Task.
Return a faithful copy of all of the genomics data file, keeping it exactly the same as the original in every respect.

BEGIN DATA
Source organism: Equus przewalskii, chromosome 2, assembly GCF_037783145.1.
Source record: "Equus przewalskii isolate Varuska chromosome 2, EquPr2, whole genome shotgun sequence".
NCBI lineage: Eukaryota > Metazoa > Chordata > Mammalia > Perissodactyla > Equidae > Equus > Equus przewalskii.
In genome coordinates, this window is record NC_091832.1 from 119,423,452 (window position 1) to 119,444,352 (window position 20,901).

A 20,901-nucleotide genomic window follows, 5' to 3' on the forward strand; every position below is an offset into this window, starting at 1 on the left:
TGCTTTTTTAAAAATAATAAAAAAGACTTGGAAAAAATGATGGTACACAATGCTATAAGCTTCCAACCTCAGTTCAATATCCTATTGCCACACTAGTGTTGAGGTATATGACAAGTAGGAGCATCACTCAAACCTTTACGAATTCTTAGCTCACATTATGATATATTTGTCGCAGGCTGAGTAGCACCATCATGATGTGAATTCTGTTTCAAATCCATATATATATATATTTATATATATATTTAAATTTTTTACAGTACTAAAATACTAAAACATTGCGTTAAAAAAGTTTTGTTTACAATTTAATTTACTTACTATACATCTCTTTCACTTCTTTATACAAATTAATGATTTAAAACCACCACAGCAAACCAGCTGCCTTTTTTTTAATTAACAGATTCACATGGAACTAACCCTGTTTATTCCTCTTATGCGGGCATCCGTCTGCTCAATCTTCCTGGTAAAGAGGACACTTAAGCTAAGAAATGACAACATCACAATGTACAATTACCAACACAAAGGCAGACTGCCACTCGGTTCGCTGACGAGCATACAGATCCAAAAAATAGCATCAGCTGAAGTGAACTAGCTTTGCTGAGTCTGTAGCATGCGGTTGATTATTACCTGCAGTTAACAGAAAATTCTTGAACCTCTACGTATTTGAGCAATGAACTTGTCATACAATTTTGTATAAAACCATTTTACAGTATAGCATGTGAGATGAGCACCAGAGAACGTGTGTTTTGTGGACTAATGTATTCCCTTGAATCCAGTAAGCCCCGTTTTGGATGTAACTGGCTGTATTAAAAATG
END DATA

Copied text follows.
Source organism: Equus przewalskii, chromosome 2, assembly GCF_037783145.1.
Source record: "Equus przewalskii isolate Varuska chromosome 2, EquPr2, whole genome shotgun sequence".
NCBI lineage: Eukaryota > Metazoa > Chordata > Mammalia > Perissodactyla > Equidae > Equus > Equus przewalskii.
In genome coordinates, this window is record NC_091832.1 from 119,423,452 (window position 1) to 119,444,352 (window position 20,901).

A 20,901-nucleotide genomic window follows, 5' to 3' on the forward strand; every position below is an offset into this window, starting at 1 on the left:
TGCTTTTTTAAAAATAATAAAAAAGACTTGGAAAAAATGATGGTACACAATGCTATAAGCTTCCAACCTCAGTTCAATATCCTATTGCCACACTAGTGTTGAGGTATATGACAAGTAGGAGCATCACTCAAACCTTTACGAATTCTTAGCTCACATTATGATATATTTGTCGCAGGCTGAGTAGCACCATCATGATGTGAATTCTGTTTCAAATCCATATATATATATATTTATATATATATTTAAATTTTTTACAGTACTAAAATACTAAAACATTGCGTTAAAAAAGTTTTGTTTACAATTTAATTTACTTACTATACATCTCTTTCACTTCTTTATACAAATTAATGATTTAAAACCACCACAGCAAACCAGCTGCCTTTTTTTTAATTAACAGATTCACATGGAACTAACCCTGTTTATTCCTCTTATGCGGGCATCCGTCTGCTCAATCTTCCTGGTAAAGAGGACACTTAAGCTAAGAAATGACAACATCACAATGTACAATTACCAACACAAAGGCAGACTGCCACTCGGTTCGCTGACGAGCATACAGATCCAAAAAATAGCATCAGCTGAAGTGAACTAGCTTTGCTGAGTCTGTAGCATGCGGTTGATTATTACCTGCAGTTAACAGAAAATTCTTGAACCTCTACGTATTTGAGCAATGAACTTGTCATACAATTTTGTATAAAACCATTTTACAGTATAGCATGTGAGATGAGCACCAGAGAACGTGTGTTTTGTGGACTAATGTATTCCCTTGAATCCAGTAAGCCCCGTTTTGGATGTAACTGGCTGTATTAAAAATG